VEGF is a 43- to 46-kDa glycoprotein that serves as a key factor in the maintenance of a confluent, normally functioning vascular endothelium. Physiological levels of VEGF in the serum are pivotal for maintaining vascular endothelial cell homeostasis. VEGF is one of the most potent micro-vascular permeability inducing agents known. Circulating levels are elevated in pre-eclampsia, and this appears to be related to tissue hypoxia associated with the disease. Angiopoietins are vascular endothelial cell-specific growth factors that play an important role, principally during the last stages of the angiogenesis occurring after the induction of new capillaries by VEGF. There is evidence that overexpression of angiopoietin-1 (Ang-1) results in nonleaky vessels by inhibiting the effects of VEGF. Although combined overexpression of VEGF and Ang-1 has been shown to have an additive effect on new vessel formation, this combination results in leak-resistant vessels typical of Ang-1. Furthermore, Ang-1 suppresses VEGF-induced expression of cell adhesion.
Although the role of VEGF in microvascular permeability in the nonpregnant state is well established, its role in microvascular permeability in pregnancies complicated by pre-eclampsia remains to be established. Using scanning electron microscopy, it has been shown that incubation of subcutaneous arteries from women with pre-eclampsia with VEGF increases vascular permeability with disorganization of the vascular endothelium and development of intercellular gaps. In the same study, Ang-1 was shown to reverse the VEGF-induced increase in permeability as well as the development of gap junctions. These observations certainly support the notion that Ang-1 can act as antipermeability factor. However, in a clinical study using venous occlusion plethysmography to measure microvascular filtration capacity as an index of permeability, no correlation was observed between microvascular permeability and plasma concentrations of VEGF. It is therefore possible that the effect of increased VEGF on vascular permeability is suppressed by the presence of other circulating factor(s), such as Ang-1, in pregnancies complicated by pre-eclampsia.
Tumor Necrosis FACTOR-a (TNF-a)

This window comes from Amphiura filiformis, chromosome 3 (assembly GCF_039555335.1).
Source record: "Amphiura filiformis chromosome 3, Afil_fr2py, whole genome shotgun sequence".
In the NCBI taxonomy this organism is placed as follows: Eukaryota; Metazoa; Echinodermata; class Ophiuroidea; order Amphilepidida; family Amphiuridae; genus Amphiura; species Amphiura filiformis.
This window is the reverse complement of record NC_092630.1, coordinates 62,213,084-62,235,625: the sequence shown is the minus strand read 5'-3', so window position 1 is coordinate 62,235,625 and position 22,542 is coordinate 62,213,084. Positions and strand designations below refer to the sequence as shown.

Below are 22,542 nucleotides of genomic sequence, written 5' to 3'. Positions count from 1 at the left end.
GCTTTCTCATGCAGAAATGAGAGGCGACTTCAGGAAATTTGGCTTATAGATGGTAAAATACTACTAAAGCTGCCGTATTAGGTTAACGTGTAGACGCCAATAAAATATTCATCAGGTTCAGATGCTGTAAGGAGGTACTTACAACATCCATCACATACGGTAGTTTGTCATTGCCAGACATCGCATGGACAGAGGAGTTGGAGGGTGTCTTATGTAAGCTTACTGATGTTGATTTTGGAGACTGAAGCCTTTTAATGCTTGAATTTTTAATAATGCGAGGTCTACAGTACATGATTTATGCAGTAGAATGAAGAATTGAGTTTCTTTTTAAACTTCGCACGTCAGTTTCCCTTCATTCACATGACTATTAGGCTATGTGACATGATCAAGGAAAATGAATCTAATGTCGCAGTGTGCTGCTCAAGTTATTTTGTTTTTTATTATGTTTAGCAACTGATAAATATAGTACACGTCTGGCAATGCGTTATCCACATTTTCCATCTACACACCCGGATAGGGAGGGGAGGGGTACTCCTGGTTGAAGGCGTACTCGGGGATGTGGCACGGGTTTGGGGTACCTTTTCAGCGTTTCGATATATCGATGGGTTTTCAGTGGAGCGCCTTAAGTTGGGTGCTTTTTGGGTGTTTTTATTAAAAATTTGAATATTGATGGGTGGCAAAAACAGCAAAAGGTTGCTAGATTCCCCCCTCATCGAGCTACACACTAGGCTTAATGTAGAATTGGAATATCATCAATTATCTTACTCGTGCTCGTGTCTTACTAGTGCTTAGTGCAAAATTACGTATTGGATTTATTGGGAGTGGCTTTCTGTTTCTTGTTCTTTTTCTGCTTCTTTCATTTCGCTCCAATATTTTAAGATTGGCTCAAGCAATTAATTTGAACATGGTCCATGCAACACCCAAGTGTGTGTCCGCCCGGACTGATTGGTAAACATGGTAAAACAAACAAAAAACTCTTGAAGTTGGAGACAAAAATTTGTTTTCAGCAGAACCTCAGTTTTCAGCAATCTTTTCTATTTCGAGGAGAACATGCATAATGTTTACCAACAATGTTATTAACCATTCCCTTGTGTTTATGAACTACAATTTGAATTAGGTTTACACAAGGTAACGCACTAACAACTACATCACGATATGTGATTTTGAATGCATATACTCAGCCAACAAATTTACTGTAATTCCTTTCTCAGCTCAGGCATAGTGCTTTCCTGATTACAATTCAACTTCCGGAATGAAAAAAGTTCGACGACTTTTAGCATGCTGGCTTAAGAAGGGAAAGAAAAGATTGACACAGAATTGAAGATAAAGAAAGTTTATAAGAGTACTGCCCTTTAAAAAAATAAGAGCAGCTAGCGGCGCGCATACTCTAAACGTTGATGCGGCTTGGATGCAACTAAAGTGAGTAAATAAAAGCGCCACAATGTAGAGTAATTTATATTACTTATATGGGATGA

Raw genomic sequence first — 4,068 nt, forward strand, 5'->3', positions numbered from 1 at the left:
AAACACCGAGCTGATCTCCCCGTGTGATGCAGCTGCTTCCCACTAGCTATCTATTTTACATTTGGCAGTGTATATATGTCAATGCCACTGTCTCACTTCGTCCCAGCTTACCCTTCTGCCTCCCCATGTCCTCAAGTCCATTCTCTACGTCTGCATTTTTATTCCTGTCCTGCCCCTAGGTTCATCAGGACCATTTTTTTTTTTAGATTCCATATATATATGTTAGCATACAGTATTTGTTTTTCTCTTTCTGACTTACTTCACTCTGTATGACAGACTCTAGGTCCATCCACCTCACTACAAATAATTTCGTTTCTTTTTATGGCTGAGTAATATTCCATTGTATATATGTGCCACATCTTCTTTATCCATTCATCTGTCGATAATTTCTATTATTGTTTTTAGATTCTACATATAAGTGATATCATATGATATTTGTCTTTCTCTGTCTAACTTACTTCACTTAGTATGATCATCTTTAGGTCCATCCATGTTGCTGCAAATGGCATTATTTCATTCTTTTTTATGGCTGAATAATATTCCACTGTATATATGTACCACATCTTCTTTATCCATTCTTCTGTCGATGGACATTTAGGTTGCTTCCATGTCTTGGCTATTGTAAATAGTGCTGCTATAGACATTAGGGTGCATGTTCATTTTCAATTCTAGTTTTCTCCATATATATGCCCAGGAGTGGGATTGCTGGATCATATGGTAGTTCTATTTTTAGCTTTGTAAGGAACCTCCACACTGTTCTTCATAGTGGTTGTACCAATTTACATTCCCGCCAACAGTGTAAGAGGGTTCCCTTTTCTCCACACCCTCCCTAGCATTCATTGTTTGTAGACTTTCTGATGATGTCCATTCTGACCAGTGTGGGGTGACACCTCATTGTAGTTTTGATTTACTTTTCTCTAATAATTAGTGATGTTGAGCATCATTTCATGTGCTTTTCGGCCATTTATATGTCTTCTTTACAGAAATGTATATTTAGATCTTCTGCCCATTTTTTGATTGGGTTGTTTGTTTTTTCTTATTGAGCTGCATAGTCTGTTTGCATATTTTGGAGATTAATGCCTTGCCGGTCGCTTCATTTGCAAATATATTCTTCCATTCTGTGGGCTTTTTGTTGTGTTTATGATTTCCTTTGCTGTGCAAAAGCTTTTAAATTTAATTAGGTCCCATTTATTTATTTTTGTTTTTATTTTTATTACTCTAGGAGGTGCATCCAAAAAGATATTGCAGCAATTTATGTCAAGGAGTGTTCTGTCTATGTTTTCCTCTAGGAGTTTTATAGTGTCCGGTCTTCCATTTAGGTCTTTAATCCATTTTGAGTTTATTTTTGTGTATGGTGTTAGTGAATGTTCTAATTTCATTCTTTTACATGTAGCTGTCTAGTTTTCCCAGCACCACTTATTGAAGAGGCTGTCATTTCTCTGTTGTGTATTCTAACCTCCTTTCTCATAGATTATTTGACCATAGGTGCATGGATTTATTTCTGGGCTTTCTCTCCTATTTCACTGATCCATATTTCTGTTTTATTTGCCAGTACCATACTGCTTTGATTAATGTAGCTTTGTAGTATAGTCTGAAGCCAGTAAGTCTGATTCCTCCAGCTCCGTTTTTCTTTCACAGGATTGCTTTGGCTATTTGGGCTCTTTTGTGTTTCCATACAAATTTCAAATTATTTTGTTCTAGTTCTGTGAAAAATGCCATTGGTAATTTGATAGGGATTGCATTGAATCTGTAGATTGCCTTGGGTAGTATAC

TNF-a is a proinflammatory cytokine and is associated with increased microvascular permeability, for example in sepsis. It appears to do this in studies of nonpregnant women by increasing the permeability coefficient (Lp) of venular endothelial cells. Plasma levels of TNF-a are significantly increased in pre-eclampsia and may play a role in the pathophysiology of the disease. TNF-a released by the ischemic placenta may provide the link between abnormal placenta-tion and maternal endothelial dysfunction. It has also been postulated that the effects of TNF-a may be mediated by oxidative stress. Thus, it would appear that upregulation of TNF-a in pre-eclampsia might provide a mechanism for the increased microvascular permeability seen in this disease. There is indeed evidence of a positive correlation between plasma TNF-a concentrations and microvascular permeability in pre-eclamptic patients, although not in pregnant controls.
Leptin, a protein product of the obesity gene, plays an important role in regulation of body weight in the nonpreg-nant state through its receptors in the satiety center of the hypothalamus. Endothelial cells also express leptin receptors. Their activation induces angiogenesis and increases microvascular permeability. It has been suggested that the increased circulating leptin found during pregnancy is of placental origin. Although the functions of leptin in the placenta are not known, in addition to its angiogenic effect it has been suggested that may help to increase the exchange of small molecules between the maternal circulation and the fetus by enhancing convective mechanisms and by the induction and maintenance of increased vascular permeability. Placental expression and circulating levels of leptin are significantly increased in pregnancies complicated by pre-eclampsia. structurally, leptin has been shown to resemble class I cytokines. Moreover, it may regulate placental cytokine production during pregnancy itself.
Neurokinin B is a decapeptide of the tachykinin family, a group of neuropeptides that include substance P, a well-established proinflammatory neuropeptide and a potent mediator of increased microvascular permeability. There is evidence that neurokinin B is a potent stimulator of plasma extravasation through two distinct pathways: via activation of NK1 receptors, and via a neurokinin-independent pathway. The human placenta expresses neurokinin B, and plasma concentrations are significantly elevated in pregnancies complicated by pre-eclampsia. It has been suggested that elevated levels may explain edema formation in pre-eclampsia in a manner similar to its effect in causing plasma extravasation in animal studies. Although neurokinin B may provide the candidate permeability factor in pre-eclampsia, edema is not specific to pre-eclampsia and occurs in up to 80 percent of pregnant women.
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Your heart pumps blood throughout your body using a network of tubing called arteries and capillaries which return the blood back to your heart via your veins. Blood pressure is the force of the blood pushing against the walls of your arteries as your heart beats.Learn more...